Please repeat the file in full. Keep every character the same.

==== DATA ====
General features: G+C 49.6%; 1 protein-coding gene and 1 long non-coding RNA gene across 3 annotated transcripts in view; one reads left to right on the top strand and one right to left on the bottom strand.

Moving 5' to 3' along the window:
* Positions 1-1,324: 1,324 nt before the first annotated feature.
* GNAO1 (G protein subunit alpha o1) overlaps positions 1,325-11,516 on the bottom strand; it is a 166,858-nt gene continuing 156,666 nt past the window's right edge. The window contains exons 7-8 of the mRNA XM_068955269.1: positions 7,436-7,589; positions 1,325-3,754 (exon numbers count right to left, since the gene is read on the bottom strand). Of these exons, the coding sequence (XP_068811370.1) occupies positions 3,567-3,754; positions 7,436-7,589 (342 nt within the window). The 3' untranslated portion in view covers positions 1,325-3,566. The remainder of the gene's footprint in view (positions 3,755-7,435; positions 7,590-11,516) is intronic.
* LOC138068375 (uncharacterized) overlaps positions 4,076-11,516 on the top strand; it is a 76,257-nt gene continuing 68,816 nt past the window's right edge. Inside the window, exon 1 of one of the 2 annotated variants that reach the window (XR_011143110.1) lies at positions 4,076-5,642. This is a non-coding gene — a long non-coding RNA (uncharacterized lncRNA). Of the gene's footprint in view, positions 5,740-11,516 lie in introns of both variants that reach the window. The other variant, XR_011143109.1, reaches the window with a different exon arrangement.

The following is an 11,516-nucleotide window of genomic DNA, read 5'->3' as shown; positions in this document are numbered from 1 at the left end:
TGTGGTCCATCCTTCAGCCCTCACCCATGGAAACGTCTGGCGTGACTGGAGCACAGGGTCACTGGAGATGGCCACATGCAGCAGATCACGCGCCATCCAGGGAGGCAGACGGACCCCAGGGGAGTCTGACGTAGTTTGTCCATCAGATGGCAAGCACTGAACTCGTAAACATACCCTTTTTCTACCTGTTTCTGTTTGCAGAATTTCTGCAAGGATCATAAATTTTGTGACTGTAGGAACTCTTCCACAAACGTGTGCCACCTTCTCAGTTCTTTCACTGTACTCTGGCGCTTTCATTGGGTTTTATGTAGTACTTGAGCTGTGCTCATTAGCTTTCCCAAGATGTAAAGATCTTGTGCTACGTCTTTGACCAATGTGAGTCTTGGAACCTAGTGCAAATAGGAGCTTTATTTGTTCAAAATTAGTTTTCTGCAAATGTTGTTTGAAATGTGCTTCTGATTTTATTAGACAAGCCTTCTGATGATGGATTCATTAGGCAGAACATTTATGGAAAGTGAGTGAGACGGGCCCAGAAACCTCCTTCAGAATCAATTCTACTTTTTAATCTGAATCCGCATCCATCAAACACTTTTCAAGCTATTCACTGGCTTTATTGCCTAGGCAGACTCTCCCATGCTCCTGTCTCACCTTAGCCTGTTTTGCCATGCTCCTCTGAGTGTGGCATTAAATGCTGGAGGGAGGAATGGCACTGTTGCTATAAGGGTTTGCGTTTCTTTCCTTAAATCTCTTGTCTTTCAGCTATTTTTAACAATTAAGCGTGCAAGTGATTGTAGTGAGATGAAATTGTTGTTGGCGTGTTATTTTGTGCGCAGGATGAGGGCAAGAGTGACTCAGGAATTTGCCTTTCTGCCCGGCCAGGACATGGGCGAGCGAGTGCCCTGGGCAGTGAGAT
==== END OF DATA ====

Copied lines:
General features: G+C 49.6%; 1 protein-coding gene and 1 long non-coding RNA gene across 3 annotated transcripts in view; one reads left to right on the top strand and one right to left on the bottom strand.

Moving 5' to 3' along the window:
* Positions 1-1,324: 1,324 nt before the first annotated feature.
* GNAO1 (G protein subunit alpha o1) overlaps positions 1,325-11,516 on the bottom strand; it is a 166,858-nt gene continuing 156,666 nt past the window's right edge. The window contains exons 7-8 of the mRNA XM_068955269.1: positions 7,436-7,589; positions 1,325-3,754 (exon numbers count right to left, since the gene is read on the bottom strand). Of these exons, the coding sequence (XP_068811370.1) occupies positions 3,567-3,754; positions 7,436-7,589 (342 nt within the window). The 3' untranslated portion in view covers positions 1,325-3,566. The remainder of the gene's footprint in view (positions 3,755-7,435; positions 7,590-11,516) is intronic.
* LOC138068375 (uncharacterized) overlaps positions 4,076-11,516 on the top strand; it is a 76,257-nt gene continuing 68,816 nt past the window's right edge. Inside the window, exon 1 of one of the 2 annotated variants that reach the window (XR_011143110.1) lies at positions 4,076-5,642. This is a non-coding gene — a long non-coding RNA (uncharacterized lncRNA). Of the gene's footprint in view, positions 5,740-11,516 lie in introns of both variants that reach the window. The other variant, XR_011143109.1, reaches the window with a different exon arrangement.

The following is an 11,516-nucleotide window of genomic DNA, read 5'->3' as shown; positions in this document are numbered from 1 at the left end:
TGTGGTCCATCCTTCAGCCCTCACCCATGGAAACGTCTGGCGTGACTGGAGCACAGGGTCACTGGAGATGGCCACATGCAGCAGATCACGCGCCATCCAGGGAGGCAGACGGACCCCAGGGGAGTCTGACGTAGTTTGTCCATCAGATGGCAAGCACTGAACTCGTAAACATACCCTTTTTCTACCTGTTTCTGTTTGCAGAATTTCTGCAAGGATCATAAATTTTGTGACTGTAGGAACTCTTCCACAAACGTGTGCCACCTTCTCAGTTCTTTCACTGTACTCTGGCGCTTTCATTGGGTTTTATGTAGTACTTGAGCTGTGCTCATTAGCTTTCCCAAGATGTAAAGATCTTGTGCTACGTCTTTGACCAATGTGAGTCTTGGAACCTAGTGCAAATAGGAGCTTTATTTGTTCAAAATTAGTTTTCTGCAAATGTTGTTTGAAATGTGCTTCTGATTTTATTAGACAAGCCTTCTGATGATGGATTCATTAGGCAGAACATTTATGGAAAGTGAGTGAGACGGGCCCAGAAACCTCCTTCAGAATCAATTCTACTTTTTAATCTGAATCCGCATCCATCAAACACTTTTCAAGCTATTCACTGGCTTTATTGCCTAGGCAGACTCTCCCATGCTCCTGTCTCACCTTAGCCTGTTTTGCCATGCTCCTCTGAGTGTGGCATTAAATGCTGGAGGGAGGAATGGCACTGTTGCTATAAGGGTTTGCGTTTCTTTCCTTAAATCTCTTGTCTTTCAGCTATTTTTAACAATTAAGCGTGCAAGTGATTGTAGTGAGATGAAATTGTTGTTGGCGTGTTATTTTGTGCGCAGGATGAGGGCAAGAGTGACTCAGGAATTTGCCTTTCTGCCCGGCCAGGACATGGGCGAGCGAGTGCCCTGGGCAGTGAGAT